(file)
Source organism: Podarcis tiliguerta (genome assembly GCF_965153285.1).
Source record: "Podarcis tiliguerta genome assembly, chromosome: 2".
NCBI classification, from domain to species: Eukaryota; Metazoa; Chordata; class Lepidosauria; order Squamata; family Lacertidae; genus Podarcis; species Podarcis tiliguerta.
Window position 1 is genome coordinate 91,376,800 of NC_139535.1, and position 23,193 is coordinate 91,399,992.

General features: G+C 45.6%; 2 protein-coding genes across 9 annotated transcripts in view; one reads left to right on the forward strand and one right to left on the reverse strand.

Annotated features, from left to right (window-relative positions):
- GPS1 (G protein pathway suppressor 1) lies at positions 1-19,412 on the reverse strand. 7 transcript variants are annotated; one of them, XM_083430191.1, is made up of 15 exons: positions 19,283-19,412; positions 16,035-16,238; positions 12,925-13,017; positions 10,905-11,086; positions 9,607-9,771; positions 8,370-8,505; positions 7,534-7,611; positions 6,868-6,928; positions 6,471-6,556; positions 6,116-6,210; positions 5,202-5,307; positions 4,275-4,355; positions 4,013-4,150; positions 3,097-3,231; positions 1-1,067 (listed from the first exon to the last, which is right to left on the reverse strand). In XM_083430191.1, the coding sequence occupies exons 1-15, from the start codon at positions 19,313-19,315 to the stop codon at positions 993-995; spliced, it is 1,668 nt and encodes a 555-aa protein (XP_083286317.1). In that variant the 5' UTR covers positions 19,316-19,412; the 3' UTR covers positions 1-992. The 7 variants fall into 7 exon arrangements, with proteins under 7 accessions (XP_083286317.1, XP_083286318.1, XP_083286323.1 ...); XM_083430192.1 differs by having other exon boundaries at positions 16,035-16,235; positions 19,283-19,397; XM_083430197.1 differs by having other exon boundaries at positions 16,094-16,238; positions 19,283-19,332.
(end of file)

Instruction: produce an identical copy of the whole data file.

Source organism: Podarcis tiliguerta (genome assembly GCF_965153285.1).
Source record: "Podarcis tiliguerta genome assembly, chromosome: 2".
NCBI classification, from domain to species: Eukaryota; Metazoa; Chordata; class Lepidosauria; order Squamata; family Lacertidae; genus Podarcis; species Podarcis tiliguerta.
Window position 1 is genome coordinate 91,376,800 of NC_139535.1, and position 23,193 is coordinate 91,399,992.

General features: G+C 45.6%; 2 protein-coding genes across 9 annotated transcripts in view; one reads left to right on the forward strand and one right to left on the reverse strand.

Annotated features, from left to right (window-relative positions):
- GPS1 (G protein pathway suppressor 1) lies at positions 1-19,412 on the reverse strand. 7 transcript variants are annotated; one of them, XM_083430191.1, is made up of 15 exons: positions 19,283-19,412; positions 16,035-16,238; positions 12,925-13,017; positions 10,905-11,086; positions 9,607-9,771; positions 8,370-8,505; positions 7,534-7,611; positions 6,868-6,928; positions 6,471-6,556; positions 6,116-6,210; positions 5,202-5,307; positions 4,275-4,355; positions 4,013-4,150; positions 3,097-3,231; positions 1-1,067 (listed from the first exon to the last, which is right to left on the reverse strand). In XM_083430191.1, the coding sequence occupies exons 1-15, from the start codon at positions 19,313-19,315 to the stop codon at positions 993-995; spliced, it is 1,668 nt and encodes a 555-aa protein (XP_083286317.1). In that variant the 5' UTR covers positions 19,316-19,412; the 3' UTR covers positions 1-992. The 7 variants fall into 7 exon arrangements, with proteins under 7 accessions (XP_083286317.1, XP_083286318.1, XP_083286323.1 ...); XM_083430192.1 differs by having other exon boundaries at positions 16,035-16,235; positions 19,283-19,397; XM_083430197.1 differs by having other exon boundaries at positions 16,094-16,238; positions 19,283-19,332.